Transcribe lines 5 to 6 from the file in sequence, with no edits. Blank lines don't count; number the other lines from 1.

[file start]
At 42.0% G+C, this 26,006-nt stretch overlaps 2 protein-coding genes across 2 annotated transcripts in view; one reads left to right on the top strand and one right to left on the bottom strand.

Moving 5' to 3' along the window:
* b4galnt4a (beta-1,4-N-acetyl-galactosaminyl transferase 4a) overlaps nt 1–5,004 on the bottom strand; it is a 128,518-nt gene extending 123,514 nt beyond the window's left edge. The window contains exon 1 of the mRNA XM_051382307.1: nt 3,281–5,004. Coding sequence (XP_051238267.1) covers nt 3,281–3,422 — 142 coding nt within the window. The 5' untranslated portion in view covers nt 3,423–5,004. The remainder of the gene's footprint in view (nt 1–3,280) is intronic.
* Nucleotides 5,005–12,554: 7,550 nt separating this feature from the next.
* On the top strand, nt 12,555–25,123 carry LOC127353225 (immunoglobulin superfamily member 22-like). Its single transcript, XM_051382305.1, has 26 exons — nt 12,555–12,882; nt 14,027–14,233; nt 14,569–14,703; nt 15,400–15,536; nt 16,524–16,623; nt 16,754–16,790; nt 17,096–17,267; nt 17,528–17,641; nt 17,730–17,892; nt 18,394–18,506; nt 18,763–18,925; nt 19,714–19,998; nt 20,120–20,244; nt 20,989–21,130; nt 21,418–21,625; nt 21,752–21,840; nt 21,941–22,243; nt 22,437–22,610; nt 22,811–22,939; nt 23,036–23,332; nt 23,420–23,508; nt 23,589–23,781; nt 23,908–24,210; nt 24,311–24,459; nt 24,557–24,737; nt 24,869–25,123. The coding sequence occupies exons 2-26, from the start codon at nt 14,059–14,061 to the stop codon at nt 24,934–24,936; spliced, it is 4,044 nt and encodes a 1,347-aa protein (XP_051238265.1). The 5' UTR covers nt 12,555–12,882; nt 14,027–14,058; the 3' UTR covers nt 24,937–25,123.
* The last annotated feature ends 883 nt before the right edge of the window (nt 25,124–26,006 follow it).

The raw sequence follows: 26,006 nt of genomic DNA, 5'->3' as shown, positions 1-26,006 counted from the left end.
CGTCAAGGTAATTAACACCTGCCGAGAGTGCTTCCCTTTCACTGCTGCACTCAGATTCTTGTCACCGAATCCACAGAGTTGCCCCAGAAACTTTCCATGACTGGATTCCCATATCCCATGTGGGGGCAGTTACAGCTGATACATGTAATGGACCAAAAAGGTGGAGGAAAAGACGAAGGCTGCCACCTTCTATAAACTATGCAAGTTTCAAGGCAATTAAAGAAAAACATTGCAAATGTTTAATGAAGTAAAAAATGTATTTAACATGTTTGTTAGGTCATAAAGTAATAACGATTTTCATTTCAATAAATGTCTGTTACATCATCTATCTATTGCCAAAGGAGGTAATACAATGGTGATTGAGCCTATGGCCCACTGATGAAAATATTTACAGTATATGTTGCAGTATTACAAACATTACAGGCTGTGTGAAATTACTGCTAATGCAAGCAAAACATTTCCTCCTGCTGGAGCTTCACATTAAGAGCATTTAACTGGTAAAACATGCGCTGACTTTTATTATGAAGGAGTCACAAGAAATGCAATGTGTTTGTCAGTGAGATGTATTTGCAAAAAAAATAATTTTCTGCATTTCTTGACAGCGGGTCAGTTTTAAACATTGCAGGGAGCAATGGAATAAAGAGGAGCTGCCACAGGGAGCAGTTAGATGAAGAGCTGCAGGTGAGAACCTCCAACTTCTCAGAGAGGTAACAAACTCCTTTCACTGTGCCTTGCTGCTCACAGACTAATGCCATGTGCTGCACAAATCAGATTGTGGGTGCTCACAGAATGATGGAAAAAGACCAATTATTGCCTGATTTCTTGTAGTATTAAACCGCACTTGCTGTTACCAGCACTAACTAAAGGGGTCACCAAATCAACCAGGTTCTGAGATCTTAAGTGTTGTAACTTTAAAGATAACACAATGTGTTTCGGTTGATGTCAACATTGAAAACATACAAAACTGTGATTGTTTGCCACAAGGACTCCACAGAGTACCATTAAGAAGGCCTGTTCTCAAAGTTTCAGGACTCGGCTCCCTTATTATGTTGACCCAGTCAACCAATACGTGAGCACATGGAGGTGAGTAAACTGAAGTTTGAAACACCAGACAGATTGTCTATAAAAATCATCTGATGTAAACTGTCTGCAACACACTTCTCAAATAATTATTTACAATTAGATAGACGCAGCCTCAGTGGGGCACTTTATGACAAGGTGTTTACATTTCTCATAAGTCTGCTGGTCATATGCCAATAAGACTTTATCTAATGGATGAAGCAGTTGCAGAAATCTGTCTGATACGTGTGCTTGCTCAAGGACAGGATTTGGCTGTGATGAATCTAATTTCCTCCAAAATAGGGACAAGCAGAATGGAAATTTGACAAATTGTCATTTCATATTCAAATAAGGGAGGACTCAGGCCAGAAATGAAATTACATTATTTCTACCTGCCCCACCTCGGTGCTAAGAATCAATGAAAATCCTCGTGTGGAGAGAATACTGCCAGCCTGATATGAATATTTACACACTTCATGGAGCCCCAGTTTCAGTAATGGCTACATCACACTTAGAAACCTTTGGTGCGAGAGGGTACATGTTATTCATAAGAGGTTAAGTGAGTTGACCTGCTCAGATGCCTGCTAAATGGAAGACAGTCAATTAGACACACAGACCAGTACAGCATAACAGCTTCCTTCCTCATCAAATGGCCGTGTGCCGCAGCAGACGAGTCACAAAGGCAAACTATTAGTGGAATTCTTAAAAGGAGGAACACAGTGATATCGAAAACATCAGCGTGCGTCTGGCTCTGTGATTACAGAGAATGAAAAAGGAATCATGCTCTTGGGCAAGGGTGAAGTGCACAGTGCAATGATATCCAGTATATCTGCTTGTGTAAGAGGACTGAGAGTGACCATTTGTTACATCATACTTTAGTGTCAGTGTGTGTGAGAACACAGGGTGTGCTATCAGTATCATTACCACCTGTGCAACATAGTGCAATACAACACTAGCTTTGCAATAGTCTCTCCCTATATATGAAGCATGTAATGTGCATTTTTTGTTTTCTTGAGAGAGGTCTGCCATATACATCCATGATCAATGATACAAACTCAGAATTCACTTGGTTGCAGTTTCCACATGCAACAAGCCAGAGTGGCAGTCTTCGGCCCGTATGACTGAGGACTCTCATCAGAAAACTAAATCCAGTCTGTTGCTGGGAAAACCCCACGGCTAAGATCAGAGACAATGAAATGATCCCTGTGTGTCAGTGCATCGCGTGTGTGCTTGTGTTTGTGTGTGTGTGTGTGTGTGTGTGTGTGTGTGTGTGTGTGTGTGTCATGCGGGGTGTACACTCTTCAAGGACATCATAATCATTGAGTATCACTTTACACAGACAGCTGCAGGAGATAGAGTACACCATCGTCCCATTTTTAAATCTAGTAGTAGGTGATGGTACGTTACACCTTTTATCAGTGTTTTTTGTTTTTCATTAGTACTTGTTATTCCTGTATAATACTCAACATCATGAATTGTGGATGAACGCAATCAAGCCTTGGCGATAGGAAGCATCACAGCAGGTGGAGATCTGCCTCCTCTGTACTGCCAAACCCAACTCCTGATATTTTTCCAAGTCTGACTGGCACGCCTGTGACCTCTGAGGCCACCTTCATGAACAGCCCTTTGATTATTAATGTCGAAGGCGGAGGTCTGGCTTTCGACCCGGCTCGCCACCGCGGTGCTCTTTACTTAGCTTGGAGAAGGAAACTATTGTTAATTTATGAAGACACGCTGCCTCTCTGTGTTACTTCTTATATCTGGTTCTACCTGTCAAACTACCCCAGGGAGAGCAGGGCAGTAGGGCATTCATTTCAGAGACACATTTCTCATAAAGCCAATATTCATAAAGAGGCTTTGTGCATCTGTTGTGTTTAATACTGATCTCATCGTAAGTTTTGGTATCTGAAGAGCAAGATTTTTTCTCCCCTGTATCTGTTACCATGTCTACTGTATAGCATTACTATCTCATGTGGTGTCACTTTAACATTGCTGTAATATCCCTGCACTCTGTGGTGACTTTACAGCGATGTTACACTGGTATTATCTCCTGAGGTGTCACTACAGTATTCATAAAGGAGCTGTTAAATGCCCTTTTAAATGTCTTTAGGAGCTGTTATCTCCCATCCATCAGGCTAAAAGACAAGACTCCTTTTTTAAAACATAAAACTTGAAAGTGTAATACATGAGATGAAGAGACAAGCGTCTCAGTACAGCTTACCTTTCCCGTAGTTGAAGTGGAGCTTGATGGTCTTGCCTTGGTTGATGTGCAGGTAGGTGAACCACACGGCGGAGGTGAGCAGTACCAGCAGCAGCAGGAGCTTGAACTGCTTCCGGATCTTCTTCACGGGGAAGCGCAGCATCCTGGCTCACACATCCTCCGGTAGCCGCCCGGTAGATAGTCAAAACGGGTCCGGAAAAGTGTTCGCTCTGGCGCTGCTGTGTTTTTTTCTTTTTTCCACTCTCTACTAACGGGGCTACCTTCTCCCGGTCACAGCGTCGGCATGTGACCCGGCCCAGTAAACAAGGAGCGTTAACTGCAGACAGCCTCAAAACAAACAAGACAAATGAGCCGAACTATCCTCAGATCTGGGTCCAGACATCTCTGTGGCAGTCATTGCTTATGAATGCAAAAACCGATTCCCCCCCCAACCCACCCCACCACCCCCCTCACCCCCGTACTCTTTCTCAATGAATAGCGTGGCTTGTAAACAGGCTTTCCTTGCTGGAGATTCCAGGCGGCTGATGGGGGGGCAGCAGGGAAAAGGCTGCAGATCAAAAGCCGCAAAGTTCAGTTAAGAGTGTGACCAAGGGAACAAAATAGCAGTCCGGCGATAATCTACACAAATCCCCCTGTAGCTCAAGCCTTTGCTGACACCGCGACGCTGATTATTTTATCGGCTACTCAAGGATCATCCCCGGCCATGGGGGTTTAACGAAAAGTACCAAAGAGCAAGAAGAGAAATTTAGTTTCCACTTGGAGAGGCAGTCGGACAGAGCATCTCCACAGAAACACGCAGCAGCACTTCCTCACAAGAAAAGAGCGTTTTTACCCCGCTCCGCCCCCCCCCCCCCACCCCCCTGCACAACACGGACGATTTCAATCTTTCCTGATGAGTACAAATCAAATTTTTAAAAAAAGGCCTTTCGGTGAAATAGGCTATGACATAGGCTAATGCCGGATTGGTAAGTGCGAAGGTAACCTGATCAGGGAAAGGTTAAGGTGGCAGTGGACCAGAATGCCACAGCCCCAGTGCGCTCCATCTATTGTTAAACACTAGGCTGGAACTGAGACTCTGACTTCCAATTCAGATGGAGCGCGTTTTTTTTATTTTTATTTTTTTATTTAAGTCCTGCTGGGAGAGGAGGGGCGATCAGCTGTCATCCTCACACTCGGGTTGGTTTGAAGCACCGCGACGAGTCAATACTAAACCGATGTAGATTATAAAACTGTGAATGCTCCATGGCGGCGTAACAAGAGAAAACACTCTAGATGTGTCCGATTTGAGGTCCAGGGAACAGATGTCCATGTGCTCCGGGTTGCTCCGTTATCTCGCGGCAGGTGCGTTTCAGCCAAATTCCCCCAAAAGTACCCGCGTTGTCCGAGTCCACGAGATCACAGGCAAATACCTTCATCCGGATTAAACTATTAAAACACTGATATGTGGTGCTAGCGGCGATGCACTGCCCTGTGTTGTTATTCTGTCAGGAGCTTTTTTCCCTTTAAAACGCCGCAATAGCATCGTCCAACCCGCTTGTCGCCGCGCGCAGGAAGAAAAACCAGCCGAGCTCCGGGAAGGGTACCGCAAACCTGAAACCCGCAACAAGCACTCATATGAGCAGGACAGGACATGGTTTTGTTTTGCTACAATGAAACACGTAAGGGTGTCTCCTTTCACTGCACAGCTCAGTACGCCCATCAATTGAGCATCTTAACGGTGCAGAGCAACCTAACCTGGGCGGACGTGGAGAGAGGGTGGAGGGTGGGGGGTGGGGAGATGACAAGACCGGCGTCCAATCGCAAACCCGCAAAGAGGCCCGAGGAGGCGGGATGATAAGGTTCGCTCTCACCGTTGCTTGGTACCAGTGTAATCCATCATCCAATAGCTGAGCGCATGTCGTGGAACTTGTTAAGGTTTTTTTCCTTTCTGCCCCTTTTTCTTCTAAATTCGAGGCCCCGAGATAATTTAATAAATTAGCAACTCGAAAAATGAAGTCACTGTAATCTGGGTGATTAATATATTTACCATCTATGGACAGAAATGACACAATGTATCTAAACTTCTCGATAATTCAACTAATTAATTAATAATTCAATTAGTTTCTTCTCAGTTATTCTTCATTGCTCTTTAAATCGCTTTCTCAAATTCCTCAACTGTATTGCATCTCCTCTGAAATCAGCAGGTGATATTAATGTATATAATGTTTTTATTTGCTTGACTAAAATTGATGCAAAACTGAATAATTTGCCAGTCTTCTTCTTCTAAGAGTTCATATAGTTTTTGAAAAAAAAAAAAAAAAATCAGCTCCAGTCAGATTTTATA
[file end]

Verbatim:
* On the top strand, nt 12,555–25,123 carry LOC127353225 (immunoglobulin superfamily member 22-like). Its single transcript, XM_051382305.1, has 26 exons — nt 12,555–12,882; nt 14,027–14,233; nt 14,569–14,703; nt 15,400–15,536; nt 16,524–16,623; nt 16,754–16,790; nt 17,096–17,267; nt 17,528–17,641; nt 17,730–17,892; nt 18,394–18,506; nt 18,763–18,925; nt 19,714–19,998; nt 20,120–20,244; nt 20,989–21,130; nt 21,418–21,625; nt 21,752–21,840; nt 21,941–22,243; nt 22,437–22,610; nt 22,811–22,939; nt 23,036–23,332; nt 23,420–23,508; nt 23,589–23,781; nt 23,908–24,210; nt 24,311–24,459; nt 24,557–24,737; nt 24,869–25,123. The coding sequence occupies exons 2-26, from the start codon at nt 14,059–14,061 to the stop codon at nt 24,934–24,936; spliced, it is 4,044 nt and encodes a 1,347-aa protein (XP_051238265.1). The 5' UTR covers nt 12,555–12,882; nt 14,027–14,058; the 3' UTR covers nt 24,937–25,123.
* The last annotated feature ends 883 nt before the right edge of the window (nt 25,124–26,006 follow it).